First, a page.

The XP1014 MMIC, shown in Figure 5, is a two-stage 8.5 to 11.0 GHz 1 W power amplifier that has a small-signal gain of 18 dB. Its PAE is 35 percent with +31 dBm saturated output power (see Figure 6). This device includes on-chip bias circuitry that allows the user to provide a single –5 V bias input. As with the previous power amplifier, these devices are 100 percent wafer probed for RF, DC and output power performance as well. They are offered both in die form and in a soon to be released ceramic flanged package.
The XA1000 device, shown in Figure 7, is a DC to 18 GHz, five-bit digital attenuator. The device has a 27 dB attenuation range (see Figure 8) with 5.5 dB insertion loss. Its input and output return loss is excellent across all states and the input 1 dB compression point (P1dB) is +24 dBm. Its attenuation error, shown in Figure 9, is less than 1 dB with a phase error of less than 20°. The device is operated using a single –7.5 V supply voltage with five digital binary inputs that meet LVCMOS specifications. All devices are 100 percent wafer probed for RF, DC and attenuation performance. The attenuator is currently offered only in die form with packaged device development starting in the near future.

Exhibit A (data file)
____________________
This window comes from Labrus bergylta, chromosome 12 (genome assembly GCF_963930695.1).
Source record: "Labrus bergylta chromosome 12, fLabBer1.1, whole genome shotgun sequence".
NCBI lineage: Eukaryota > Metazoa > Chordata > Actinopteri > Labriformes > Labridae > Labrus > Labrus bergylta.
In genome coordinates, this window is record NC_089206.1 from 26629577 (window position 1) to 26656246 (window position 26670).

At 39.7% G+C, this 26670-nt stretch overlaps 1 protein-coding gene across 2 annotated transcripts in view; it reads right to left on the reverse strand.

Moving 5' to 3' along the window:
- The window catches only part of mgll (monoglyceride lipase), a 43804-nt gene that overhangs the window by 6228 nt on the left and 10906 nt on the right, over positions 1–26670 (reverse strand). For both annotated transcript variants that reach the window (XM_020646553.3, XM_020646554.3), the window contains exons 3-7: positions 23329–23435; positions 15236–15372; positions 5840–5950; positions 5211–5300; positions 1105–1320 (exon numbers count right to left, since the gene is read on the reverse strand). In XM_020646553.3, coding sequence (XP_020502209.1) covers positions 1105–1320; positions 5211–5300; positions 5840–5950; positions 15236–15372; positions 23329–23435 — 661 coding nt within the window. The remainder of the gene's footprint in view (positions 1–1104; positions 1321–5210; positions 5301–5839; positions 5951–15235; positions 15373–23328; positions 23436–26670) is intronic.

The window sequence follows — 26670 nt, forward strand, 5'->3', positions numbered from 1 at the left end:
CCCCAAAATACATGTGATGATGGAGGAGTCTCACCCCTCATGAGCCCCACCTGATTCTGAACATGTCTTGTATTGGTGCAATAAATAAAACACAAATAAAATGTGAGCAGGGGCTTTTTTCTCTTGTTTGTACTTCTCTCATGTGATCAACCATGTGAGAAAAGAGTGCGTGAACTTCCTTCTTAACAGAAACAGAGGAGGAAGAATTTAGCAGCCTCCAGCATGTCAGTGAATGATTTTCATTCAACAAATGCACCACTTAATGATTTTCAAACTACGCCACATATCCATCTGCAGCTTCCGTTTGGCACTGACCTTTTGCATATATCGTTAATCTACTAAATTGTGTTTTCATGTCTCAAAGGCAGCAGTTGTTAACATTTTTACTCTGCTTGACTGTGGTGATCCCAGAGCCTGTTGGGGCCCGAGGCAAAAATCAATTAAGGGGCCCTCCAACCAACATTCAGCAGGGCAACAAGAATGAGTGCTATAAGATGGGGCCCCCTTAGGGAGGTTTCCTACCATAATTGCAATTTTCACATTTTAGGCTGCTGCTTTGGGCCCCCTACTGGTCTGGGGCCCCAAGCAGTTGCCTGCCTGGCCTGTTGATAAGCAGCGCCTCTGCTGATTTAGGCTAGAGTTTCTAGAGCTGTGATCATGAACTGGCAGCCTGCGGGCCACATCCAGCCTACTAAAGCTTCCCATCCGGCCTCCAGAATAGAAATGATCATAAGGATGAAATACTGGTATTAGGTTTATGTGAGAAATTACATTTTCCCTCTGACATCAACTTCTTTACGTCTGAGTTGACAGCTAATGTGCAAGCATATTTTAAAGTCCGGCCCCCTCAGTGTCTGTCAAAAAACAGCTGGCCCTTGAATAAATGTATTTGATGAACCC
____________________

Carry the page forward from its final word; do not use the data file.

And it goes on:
The XS1000 MMIC, shown in Figure 10, is a 7 to 13 GHz, six-bit phase shifter. The device has a LSB of 5.625° (see Figure 11) with 6.5 dB insertion loss. Its input and output return loss is excellent across all states and the input P1dB is +25 dBm. Attenuation error is less than 1 dB with a RMS phase error (shown in Figure 12) of less than 3°. The device is operated using a single 7.5 V supply voltage with six control inputs. All devices are 100 percent wafer probed for RF, DC and phase bit performance. The phase shifter is currently offered only in die form with packaged devices available in 2007.